The strange part of hearing loss is that we don’t tend to start appreciating our favorite sounds until after we’ve lost the capability to clearly hear them. We don’t pause to give thought to, for instance, how much we value a good conversation with a friend until we have to continually ask them to repeat themselves.

Whether it’s your favorite Mozart album or the sounds of a Bluejay first thing in the morning, your quality of life is directly connected to your capability to hear—regardless of whether you realize it or not. And if you wait until after you’ve lost your hearing to come to this acknowledgement, you’re going to devote quite a bit of time and effort working to get it back.

So how can you protect your ability to hear?

Here are 6 ways you could lose your hearing and what you can do about it.

1. Genetics and aging

Age-related hearing loss, also called presbycusis, is the loss of hearing that steadily occurs as we grow older. Together with presbycusis, there is also some evidence suggesting that genetics plays a role, and that some of us are more prone to hearing loss than others.

While there’s not much you can do to slow down the aging process or alter your genetics, you can protect against noise-induced hearing loss from the other causes discussed below. And keep in mind that age-related hearing loss is considerably more complicated to treat if aggravated by preventable damage.

2. Traveling

Frequent direct exposure to sound volumes above 85 decibels can lead to permanent hearing loss, which is bad news if you happen to drive a convertible. New research shows that driving a convertible with the top down at high speeds produces an average sound volume level of 90 decibels. Motorcyclists face even higher sounds and those who take the subway are at risk as well.

So does everyone either have to abandon travel or live with permanent earplugs? Not quite, but you should look for ways to limit your collective noise exposure during travel. If you drive a convertible, roll up your car windows and drive a little slower; if you own a motorcycle, wear a helmet and consider earplugs; and if you ride the subway, think about purchasing noise-canceling headphones.

3. Going to work

As indicated by the National Institute for Occupational Safety and Health (NIOSH), 22 million employees in the US are exposed to potentially hazardous noise volumes on the job. The highest risk jobs are in manufacturing, farming, construction, the military, and the music industry.

The last thing you want is to spend your entire work life amassing hearing loss that will keep you from enjoying your retirement. Discuss with your employer about its hearing protection plan, and if they do not have one, talk with your local hearing specialist for personalized solutions.

4. Taking drugs and smoking

Smoking interferes with blood flow, on top of other things, which could increase your risk of developing hearing loss—if you really required another reason to quit. Antibiotics, potent pain medications, and a large number of other drugs are “ototoxic,” or damaging to the cells of hearing. In fact, there are more than 200 known ototoxic medications.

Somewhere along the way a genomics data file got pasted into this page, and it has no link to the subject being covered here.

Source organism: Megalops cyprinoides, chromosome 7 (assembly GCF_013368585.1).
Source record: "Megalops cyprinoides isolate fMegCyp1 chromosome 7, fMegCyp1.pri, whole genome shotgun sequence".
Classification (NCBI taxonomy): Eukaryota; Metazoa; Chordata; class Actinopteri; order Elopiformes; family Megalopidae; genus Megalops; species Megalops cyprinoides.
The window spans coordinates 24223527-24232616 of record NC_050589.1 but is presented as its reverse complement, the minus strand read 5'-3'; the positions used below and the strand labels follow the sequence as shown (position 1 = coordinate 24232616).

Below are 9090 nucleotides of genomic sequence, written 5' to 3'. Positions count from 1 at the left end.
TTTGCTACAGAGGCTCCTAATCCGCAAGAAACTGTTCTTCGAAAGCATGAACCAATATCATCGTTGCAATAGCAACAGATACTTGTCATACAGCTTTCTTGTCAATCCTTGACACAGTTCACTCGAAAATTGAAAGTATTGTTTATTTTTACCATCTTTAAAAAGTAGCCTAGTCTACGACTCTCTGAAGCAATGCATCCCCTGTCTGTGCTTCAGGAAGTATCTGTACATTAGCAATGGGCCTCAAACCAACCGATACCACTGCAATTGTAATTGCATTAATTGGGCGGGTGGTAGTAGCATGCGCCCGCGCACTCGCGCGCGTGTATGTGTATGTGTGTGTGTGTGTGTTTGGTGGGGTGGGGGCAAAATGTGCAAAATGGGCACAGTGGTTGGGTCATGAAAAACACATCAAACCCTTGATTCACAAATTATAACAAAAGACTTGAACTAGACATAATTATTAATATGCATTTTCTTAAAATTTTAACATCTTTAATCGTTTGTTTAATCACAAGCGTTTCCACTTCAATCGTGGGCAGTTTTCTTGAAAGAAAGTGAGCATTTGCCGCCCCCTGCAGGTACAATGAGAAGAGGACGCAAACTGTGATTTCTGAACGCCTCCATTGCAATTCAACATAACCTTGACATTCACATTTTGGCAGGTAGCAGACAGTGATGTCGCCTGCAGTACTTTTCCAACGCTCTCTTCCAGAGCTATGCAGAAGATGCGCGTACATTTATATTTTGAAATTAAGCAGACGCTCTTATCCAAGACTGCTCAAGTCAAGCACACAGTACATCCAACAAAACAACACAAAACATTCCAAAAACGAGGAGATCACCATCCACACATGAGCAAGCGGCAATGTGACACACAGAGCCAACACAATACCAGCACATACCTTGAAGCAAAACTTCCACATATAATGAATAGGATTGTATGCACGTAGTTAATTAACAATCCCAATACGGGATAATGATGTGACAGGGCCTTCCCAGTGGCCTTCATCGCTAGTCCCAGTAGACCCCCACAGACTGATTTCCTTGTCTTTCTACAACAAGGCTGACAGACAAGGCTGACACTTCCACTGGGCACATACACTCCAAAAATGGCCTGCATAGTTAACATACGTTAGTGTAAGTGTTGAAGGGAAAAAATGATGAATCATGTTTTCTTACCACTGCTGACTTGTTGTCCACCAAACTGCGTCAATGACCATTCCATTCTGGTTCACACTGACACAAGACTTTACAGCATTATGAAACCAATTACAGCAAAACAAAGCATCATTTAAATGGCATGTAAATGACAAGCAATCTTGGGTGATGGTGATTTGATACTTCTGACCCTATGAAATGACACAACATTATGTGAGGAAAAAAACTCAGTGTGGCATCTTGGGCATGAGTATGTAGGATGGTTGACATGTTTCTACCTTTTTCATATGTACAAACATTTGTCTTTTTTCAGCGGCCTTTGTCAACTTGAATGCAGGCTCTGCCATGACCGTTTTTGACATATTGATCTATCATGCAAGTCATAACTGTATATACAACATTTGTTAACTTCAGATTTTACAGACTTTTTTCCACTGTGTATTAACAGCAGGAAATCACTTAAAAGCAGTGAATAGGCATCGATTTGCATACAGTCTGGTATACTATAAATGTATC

The bottom line: try to avoid taking ototoxic drugs or medications unless completely necessary. Speak to your doctor if you have any questions.

5. Listening to music

85 is turning out to be quite an inconvenient number. All of our favorite hobbies produce decibel levels just above this threshold, and anything over 85 decibels can cause hearing loss. If the threshold were just a little higher, say 100 decibels, we wouldn’t have to worry about it so much.

But 85 it is. And portable music players at full volume reach more than 100 decibels while rock concerts reach more than 110. The solution is straightforward: turn down your iPod, wear earplugs at live shows, and reduce your exposure time to the music.

6. Getting sick or injured

Some disorders, such as diabetes, along with any traumatic head injuries, places you at greater risk of developing hearing loss. If you have diabetes, frequent exercise, a balanced diet, and frequent monitoring of blood sugar levels is critical. And if you drive a motorcycle, using a helmet will help prevent traumatic head injuries.

Talk to Your Hearing Specialist

Although there are numerous ways to lose your hearing, a few basic lifestyle modifications can help you sustain your hearing for life. Keep in mind: the minimal hassle of wearing custom earplugs, driving with the windows up, or turning down your iPod are small compared to the major inconvenience of hearing loss later in life.

Ready to take your hearing health seriously? Give us a call today.

The site information is for educational and informational purposes only and does not constitute medical advice. To receive personalized advice or treatment, schedule an appointment.
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